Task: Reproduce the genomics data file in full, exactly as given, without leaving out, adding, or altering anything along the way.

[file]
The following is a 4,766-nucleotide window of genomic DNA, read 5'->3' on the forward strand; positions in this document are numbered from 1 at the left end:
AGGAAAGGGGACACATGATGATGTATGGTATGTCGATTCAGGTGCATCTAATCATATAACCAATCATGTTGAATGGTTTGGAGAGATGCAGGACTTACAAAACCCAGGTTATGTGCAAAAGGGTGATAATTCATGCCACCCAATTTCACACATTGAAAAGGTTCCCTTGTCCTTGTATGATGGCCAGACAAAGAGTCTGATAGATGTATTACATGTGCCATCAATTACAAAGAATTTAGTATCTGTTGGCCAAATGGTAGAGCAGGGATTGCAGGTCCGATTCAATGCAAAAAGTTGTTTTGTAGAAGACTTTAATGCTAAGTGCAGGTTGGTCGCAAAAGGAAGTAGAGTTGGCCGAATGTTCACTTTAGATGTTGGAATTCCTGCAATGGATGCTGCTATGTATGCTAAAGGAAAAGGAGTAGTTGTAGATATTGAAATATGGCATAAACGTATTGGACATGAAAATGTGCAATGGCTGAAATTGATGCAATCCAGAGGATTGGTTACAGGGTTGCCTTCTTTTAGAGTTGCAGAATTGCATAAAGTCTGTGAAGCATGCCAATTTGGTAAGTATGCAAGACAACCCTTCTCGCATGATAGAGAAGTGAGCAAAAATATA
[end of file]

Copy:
The following is a 4,766-nucleotide window of genomic DNA, read 5'->3' on the forward strand; positions in this document are numbered from 1 at the left end:
AGGAAAGGGGACACATGATGATGTATGGTATGTCGATTCAGGTGCATCTAATCATATAACCAATCATGTTGAATGGTTTGGAGAGATGCAGGACTTACAAAACCCAGGTTATGTGCAAAAGGGTGATAATTCATGCCACCCAATTTCACACATTGAAAAGGTTCCCTTGTCCTTGTATGATGGCCAGACAAAGAGTCTGATAGATGTATTACATGTGCCATCAATTACAAAGAATTTAGTATCTGTTGGCCAAATGGTAGAGCAGGGATTGCAGGTCCGATTCAATGCAAAAAGTTGTTTTGTAGAAGACTTTAATGCTAAGTGCAGGTTGGTCGCAAAAGGAAGTAGAGTTGGCCGAATGTTCACTTTAGATGTTGGAATTCCTGCAATGGATGCTGCTATGTATGCTAAAGGAAAAGGAGTAGTTGTAGATATTGAAATATGGCATAAACGTATTGGACATGAAAATGTGCAATGGCTGAAATTGATGCAATCCAGAGGATTGGTTACAGGGTTGCCTTCTTTTAGAGTTGCAGAATTGCATAAAGTCTGTGAAGCATGCCAATTTGGTAAGTATGCAAGACAACCCTTCTCGCATGATAGAGAAGTGAGCAAAAATATA